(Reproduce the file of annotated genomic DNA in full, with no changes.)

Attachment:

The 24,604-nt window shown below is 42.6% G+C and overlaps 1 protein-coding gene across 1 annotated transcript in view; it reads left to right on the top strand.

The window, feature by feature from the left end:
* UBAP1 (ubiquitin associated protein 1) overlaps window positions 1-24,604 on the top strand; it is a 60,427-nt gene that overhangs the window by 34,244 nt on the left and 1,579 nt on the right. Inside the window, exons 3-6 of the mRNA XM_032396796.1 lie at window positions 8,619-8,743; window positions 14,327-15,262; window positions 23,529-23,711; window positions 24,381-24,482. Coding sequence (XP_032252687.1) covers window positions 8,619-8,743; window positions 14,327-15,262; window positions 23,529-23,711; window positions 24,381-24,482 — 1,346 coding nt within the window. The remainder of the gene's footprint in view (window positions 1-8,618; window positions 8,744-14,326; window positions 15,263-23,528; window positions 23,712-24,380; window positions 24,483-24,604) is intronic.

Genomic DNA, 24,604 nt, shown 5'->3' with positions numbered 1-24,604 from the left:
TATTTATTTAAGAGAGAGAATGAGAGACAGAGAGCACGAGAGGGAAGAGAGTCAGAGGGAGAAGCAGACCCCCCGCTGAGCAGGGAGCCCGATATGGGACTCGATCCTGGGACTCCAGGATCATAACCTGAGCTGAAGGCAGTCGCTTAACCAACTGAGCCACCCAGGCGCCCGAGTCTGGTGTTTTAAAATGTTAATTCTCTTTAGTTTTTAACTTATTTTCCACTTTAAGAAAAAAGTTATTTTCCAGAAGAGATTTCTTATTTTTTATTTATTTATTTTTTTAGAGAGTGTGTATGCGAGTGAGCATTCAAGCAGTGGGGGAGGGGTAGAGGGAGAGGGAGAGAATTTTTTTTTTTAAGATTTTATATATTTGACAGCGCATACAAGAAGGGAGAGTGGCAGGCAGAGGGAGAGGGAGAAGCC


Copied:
The 24,604-nt window shown below is 42.6% G+C and overlaps 1 protein-coding gene across 1 annotated transcript in view; it reads left to right on the top strand.

The window, feature by feature from the left end:
* UBAP1 (ubiquitin associated protein 1) overlaps window positions 1-24,604 on the top strand; it is a 60,427-nt gene that overhangs the window by 34,244 nt on the left and 1,579 nt on the right. Inside the window, exons 3-6 of the mRNA XM_032396796.1 lie at window positions 8,619-8,743; window positions 14,327-15,262; window positions 23,529-23,711; window positions 24,381-24,482. Coding sequence (XP_032252687.1) covers window positions 8,619-8,743; window positions 14,327-15,262; window positions 23,529-23,711; window positions 24,381-24,482 — 1,346 coding nt within the window. The remainder of the gene's footprint in view (window positions 1-8,618; window positions 8,744-14,326; window positions 15,263-23,528; window positions 23,712-24,380; window positions 24,483-24,604) is intronic.

Genomic DNA, 24,604 nt, shown 5'->3' with positions numbered 1-24,604 from the left:
TATTTATTTAAGAGAGAGAATGAGAGACAGAGAGCACGAGAGGGAAGAGAGTCAGAGGGAGAAGCAGACCCCCCGCTGAGCAGGGAGCCCGATATGGGACTCGATCCTGGGACTCCAGGATCATAACCTGAGCTGAAGGCAGTCGCTTAACCAACTGAGCCACCCAGGCGCCCGAGTCTGGTGTTTTAAAATGTTAATTCTCTTTAGTTTTTAACTTATTTTCCACTTTAAGAAAAAAGTTATTTTCCAGAAGAGATTTCTTATTTTTTATTTATTTATTTTTTTAGAGAGTGTGTATGCGAGTGAGCATTCAAGCAGTGGGGGAGGGGTAGAGGGAGAGGGAGAGAATTTTTTTTTTTAAGATTTTATATATTTGACAGCGCATACAAGAAGGGAGAGTGGCAGGCAGAGGGAGAGGGAGAAGCC